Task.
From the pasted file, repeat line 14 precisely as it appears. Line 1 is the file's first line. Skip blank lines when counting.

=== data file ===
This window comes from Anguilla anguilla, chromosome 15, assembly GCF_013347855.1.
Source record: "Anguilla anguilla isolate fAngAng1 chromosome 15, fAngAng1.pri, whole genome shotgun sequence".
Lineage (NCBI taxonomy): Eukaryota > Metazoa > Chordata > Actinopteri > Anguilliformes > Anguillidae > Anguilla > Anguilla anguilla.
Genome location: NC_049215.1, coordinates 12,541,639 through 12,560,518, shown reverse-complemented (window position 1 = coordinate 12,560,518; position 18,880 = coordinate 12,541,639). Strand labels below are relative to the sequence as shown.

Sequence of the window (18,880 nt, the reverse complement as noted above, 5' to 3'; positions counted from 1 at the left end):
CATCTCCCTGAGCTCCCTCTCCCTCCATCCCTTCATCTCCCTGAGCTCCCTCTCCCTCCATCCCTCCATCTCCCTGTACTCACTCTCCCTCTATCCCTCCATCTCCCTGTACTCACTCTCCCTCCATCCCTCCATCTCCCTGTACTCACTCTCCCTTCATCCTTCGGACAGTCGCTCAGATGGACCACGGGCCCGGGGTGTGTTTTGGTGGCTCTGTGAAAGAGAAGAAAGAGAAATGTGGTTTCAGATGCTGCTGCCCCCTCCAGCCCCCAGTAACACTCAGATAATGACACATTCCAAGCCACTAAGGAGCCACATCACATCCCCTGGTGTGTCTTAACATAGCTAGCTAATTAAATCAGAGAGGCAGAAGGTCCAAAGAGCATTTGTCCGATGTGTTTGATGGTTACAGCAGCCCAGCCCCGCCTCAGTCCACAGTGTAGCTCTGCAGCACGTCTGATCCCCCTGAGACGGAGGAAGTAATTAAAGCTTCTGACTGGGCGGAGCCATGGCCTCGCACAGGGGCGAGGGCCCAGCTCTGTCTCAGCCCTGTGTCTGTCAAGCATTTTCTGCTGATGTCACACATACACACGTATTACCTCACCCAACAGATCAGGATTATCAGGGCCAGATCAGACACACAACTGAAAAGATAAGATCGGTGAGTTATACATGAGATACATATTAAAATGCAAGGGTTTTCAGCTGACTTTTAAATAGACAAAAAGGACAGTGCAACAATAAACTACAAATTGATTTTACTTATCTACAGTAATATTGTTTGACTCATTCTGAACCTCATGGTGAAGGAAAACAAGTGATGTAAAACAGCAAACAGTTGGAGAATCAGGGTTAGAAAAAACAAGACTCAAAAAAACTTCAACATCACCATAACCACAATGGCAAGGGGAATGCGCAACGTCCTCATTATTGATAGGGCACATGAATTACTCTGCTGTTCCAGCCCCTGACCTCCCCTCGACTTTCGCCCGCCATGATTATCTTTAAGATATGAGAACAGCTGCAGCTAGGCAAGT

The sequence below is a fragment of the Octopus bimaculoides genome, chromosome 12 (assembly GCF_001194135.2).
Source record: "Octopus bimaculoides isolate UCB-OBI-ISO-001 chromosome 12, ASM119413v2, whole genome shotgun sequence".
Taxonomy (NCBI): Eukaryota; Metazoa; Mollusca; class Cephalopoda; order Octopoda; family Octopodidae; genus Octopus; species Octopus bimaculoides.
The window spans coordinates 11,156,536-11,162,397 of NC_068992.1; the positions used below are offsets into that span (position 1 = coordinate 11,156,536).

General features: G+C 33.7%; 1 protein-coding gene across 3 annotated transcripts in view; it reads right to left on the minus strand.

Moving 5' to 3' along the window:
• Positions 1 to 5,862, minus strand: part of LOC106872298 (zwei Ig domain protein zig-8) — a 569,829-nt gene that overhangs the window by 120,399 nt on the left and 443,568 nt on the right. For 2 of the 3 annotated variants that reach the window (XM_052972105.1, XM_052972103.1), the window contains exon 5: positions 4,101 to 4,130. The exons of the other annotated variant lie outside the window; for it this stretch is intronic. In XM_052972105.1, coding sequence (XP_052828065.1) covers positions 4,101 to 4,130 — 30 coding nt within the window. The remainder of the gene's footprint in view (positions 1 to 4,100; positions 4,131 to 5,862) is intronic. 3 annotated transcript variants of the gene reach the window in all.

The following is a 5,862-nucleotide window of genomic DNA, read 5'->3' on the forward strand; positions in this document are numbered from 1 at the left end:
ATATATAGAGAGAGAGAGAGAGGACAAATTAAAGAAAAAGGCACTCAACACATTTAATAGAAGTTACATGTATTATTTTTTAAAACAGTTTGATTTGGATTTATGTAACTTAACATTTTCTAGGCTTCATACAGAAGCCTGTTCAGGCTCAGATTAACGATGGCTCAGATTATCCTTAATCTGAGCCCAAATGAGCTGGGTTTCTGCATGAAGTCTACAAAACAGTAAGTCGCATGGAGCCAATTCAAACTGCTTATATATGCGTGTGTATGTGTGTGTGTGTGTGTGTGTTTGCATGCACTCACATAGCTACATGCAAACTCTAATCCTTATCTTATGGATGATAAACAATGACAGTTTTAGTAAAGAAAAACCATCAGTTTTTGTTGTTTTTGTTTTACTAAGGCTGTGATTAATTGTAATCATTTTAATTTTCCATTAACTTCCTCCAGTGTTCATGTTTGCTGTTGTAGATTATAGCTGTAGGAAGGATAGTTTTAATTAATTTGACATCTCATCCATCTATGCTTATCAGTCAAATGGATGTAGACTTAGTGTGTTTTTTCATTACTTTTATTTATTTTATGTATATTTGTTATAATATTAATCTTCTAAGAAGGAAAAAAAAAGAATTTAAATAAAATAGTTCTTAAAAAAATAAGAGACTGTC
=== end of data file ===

The following is a 5,862-nucleotide window of genomic DNA, read 5'->3' on the forward strand; positions in this document are numbered from 1 at the left end: